If it isn't showing on screen, there's a good chance it's printer-related (when you say it shows in print, do you mean from your printer, or from press output?).
If it's your printer, you can test that theory by rotating the page 180 degrees inthe print dialog and see if the dark stroke switches sides.
Turn on overprint preview (view menu) to see if it really isn't in the document.
Looks can be decieving!
(This took a while to respond to because I was away for the weekend and then had to tend to other tasks.)
I just now turned one of the graphics 90 degrees CCW. Sadly, the dark edge to the right of one vertical line is at the top when turned horizontal, so is in the same place. (I was hoping to see it at the right end, now that it’s horizontal.) So is this really a printer problem? Granted, my HP printer is a LaserJet. Would higher resolution produce the same result?
I'm confused by your description of the position of the dark line. Did the position rotate with the image, or stay in the same place relative to the page?
Waht I really asked you to do was to pick the icon for page orientation in the print dialog that was 180 degrees rotated from the one you normally use to see if the line would switch ends. If it does, it's the printer, if not it's the file.
Thanks, Peter. This time I went to Print/Set-up and changed to landscape orientation. I got the same result from landscape and portrait.
Who do I contact at Adobe about this? This book is in big trouble if those thick lines can’t be totally clear.
I've just gone back and re-read this thread.
I see no reason for you to be using filled objects instead of lines. Whatever you're seeing (and it would sure help to see screenshots) is not at all normal. I would also go so far as to say don't use transparency when standard practices will do.
In this case setting your lines to overprint should work for commercial printing.
There is nobody at Adobe for you to contact about this unless you're looking to spend some money.
Bob's suggestion is a good one.
The only thing I would add is to ensure that your printer is aware that the file includes overprint.
I was burnt recently, I used a printer to print and bind 40 books.
They use a high-tech laser printer and he was unaware of the checkbox for overprint.
Filled boxes won’t work. I’ve already tried that. And the fill would completely cover up what’s under the object. I need something to show through.
Not sure what Overprint does or how to do it?
If you don't know what overprinting is you are in over your head. Step back and do some reading.
Sounds cold I know but the cost of a botched print run is not easy to swallow either.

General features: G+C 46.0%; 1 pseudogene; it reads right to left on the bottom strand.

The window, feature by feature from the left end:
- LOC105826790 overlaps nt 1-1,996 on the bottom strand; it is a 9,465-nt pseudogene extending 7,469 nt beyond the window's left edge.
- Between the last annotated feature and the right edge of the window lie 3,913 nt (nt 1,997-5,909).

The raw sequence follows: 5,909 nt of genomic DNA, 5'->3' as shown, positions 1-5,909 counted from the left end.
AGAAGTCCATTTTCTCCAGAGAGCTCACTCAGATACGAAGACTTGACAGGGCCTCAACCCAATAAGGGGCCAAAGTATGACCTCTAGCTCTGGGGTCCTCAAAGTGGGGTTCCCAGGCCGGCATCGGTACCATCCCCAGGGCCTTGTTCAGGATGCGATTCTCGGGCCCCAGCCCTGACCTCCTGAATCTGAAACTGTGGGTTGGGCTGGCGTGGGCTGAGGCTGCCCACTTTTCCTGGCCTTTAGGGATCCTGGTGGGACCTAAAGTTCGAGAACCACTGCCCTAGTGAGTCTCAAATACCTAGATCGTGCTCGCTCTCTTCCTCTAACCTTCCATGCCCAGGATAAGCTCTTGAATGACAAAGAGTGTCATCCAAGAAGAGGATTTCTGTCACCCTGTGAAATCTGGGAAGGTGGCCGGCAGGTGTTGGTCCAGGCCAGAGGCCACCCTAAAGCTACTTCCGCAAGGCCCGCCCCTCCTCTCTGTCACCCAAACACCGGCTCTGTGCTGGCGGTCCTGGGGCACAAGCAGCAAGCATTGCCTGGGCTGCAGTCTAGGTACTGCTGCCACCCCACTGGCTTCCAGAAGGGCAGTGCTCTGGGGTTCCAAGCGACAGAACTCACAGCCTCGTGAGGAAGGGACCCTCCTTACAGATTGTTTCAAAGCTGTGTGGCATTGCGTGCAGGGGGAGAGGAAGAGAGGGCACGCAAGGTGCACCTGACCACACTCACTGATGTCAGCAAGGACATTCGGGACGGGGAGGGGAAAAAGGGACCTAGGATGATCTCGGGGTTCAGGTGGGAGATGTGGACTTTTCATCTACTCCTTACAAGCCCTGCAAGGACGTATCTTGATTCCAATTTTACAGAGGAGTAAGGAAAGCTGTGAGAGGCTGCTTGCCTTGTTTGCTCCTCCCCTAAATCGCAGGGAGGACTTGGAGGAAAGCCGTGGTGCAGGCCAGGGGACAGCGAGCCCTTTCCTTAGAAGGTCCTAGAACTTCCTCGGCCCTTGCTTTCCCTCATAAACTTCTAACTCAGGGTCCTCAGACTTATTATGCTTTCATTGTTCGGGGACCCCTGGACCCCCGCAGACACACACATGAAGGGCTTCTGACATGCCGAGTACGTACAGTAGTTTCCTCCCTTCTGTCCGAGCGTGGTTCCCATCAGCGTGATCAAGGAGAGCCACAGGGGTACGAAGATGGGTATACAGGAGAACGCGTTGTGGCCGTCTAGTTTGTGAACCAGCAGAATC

Thank you, lilia, for getting me on track. I had never heard of overprinting before and needed a tutorial. As I didn’t want to download the image at the link you supplied, I went to Adobe help and from there navigated to
where I could read about what overprinting is. So I draw three circles, overlapped them and filled them, and then went through all the overprinting business to see how it worked. Then I went to work on the situations in my book, and it worked!
The only tweak I would make to lilia’s good instructions is to go to Window\>>Output<<\Attributes to get the overprinting dialog box. It took a while to find that on my own in the Window menu. Viewing the overprint is easy to do. The only possibility for the music graphics is Nonprinting, and if applied, the music will not print! Good to play with that, too, to see what it does, even if I don’t completely understand why all of this works.
The funny thing is that what I did behaves more like >under<printing, because I had to remove the Transparency setting and then bring the music graphic forward of all the highlighter boxes I’d drawn. I also backed off on the grayscale to only 8%. All the dark edges on boxes are gone now. Doing the happy dance here!
I hope this helps others out there. I come to the forums to get answers and am grateful to lilia for responding quickly and kindly. Lilia’s heart for training comes through, and I thank you.
The only tweak I would make to lilia’s good instructions is to go to Window\>>Output<<\Attributes to get the overprinting dialog box.
I did tell you that see...
window > attributes ... to apply overprint (the only difference is Output... i must have had CS4 open at the time)
view > overprint preview ... to see it
in the print dialogue box > output > tick simulate overprint
... and your welcome.